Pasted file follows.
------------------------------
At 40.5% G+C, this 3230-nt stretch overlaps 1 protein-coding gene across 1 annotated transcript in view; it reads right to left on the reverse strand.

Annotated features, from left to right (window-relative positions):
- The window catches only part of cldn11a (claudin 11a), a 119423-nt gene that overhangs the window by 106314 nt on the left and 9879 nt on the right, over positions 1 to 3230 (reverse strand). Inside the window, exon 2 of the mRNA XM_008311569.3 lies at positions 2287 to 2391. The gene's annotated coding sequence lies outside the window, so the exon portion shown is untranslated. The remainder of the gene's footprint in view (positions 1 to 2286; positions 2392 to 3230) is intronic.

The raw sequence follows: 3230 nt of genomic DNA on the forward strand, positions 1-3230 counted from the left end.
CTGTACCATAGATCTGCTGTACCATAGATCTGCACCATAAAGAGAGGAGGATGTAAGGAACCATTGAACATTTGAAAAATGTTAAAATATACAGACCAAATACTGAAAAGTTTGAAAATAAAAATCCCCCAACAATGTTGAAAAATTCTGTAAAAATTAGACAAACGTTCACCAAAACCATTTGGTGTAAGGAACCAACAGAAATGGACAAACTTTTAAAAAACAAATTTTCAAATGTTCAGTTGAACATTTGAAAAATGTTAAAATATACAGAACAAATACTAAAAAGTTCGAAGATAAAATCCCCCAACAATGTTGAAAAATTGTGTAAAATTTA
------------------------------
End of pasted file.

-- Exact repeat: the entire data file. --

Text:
At 40.5% G+C, this 3230-nt stretch overlaps 1 protein-coding gene across 1 annotated transcript in view; it reads right to left on the reverse strand.

Annotated features, from left to right (window-relative positions):
- The window catches only part of cldn11a (claudin 11a), a 119423-nt gene that overhangs the window by 106314 nt on the left and 9879 nt on the right, over positions 1 to 3230 (reverse strand). Inside the window, exon 2 of the mRNA XM_008311569.3 lies at positions 2287 to 2391. The gene's annotated coding sequence lies outside the window, so the exon portion shown is untranslated. The remainder of the gene's footprint in view (positions 1 to 2286; positions 2392 to 3230) is intronic.

The raw sequence follows: 3230 nt of genomic DNA on the forward strand, positions 1-3230 counted from the left end.
CTGTACCATAGATCTGCTGTACCATAGATCTGCACCATAAAGAGAGGAGGATGTAAGGAACCATTGAACATTTGAAAAATGTTAAAATATACAGACCAAATACTGAAAAGTTTGAAAATAAAAATCCCCCAACAATGTTGAAAAATTCTGTAAAAATTAGACAAACGTTCACCAAAACCATTTGGTGTAAGGAACCAACAGAAATGGACAAACTTTTAAAAAACAAATTTTCAAATGTTCAGTTGAACATTTGAAAAATGTTAAAATATACAGAACAAATACTAAAAAGTTCGAAGATAAAATCCCCCAACAATGTTGAAAAATTGTGTAAAATTTA